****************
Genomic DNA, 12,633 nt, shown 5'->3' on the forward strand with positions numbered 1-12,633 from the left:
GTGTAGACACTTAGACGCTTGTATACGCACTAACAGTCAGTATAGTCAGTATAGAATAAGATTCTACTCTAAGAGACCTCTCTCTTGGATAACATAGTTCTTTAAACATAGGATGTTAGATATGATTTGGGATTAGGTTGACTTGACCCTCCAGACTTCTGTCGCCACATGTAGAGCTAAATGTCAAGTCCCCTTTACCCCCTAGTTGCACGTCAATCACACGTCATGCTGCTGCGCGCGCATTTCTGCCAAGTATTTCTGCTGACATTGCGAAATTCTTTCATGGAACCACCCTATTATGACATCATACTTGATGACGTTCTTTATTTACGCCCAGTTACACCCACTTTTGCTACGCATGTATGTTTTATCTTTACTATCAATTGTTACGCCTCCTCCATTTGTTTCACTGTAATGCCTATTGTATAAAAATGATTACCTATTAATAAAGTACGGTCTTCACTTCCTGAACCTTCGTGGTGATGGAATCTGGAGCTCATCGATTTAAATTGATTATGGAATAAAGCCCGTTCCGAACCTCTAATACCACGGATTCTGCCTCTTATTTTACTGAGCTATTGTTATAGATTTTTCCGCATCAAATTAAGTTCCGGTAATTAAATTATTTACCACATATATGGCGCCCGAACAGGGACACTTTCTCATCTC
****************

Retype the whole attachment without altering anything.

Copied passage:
Genomic DNA, 12,633 nt, shown 5'->3' on the forward strand with positions numbered 1-12,633 from the left:
GTGTAGACACTTAGACGCTTGTATACGCACTAACAGTCAGTATAGTCAGTATAGAATAAGATTCTACTCTAAGAGACCTCTCTCTTGGATAACATAGTTCTTTAAACATAGGATGTTAGATATGATTTGGGATTAGGTTGACTTGACCCTCCAGACTTCTGTCGCCACATGTAGAGCTAAATGTCAAGTCCCCTTTACCCCCTAGTTGCACGTCAATCACACGTCATGCTGCTGCGCGCGCATTTCTGCCAAGTATTTCTGCTGACATTGCGAAATTCTTTCATGGAACCACCCTATTATGACATCATACTTGATGACGTTCTTTATTTACGCCCAGTTACACCCACTTTTGCTACGCATGTATGTTTTATCTTTACTATCAATTGTTACGCCTCCTCCATTTGTTTCACTGTAATGCCTATTGTATAAAAATGATTACCTATTAATAAAGTACGGTCTTCACTTCCTGAACCTTCGTGGTGATGGAATCTGGAGCTCATCGATTTAAATTGATTATGGAATAAAGCCCGTTCCGAACCTCTAATACCACGGATTCTGCCTCTTATTTTACTGAGCTATTGTTATAGATTTTTCCGCATCAAATTAAGTTCCGGTAATTAAATTATTTACCACATATATGGCGCCCGAACAGGGACACTTTCTCATCTC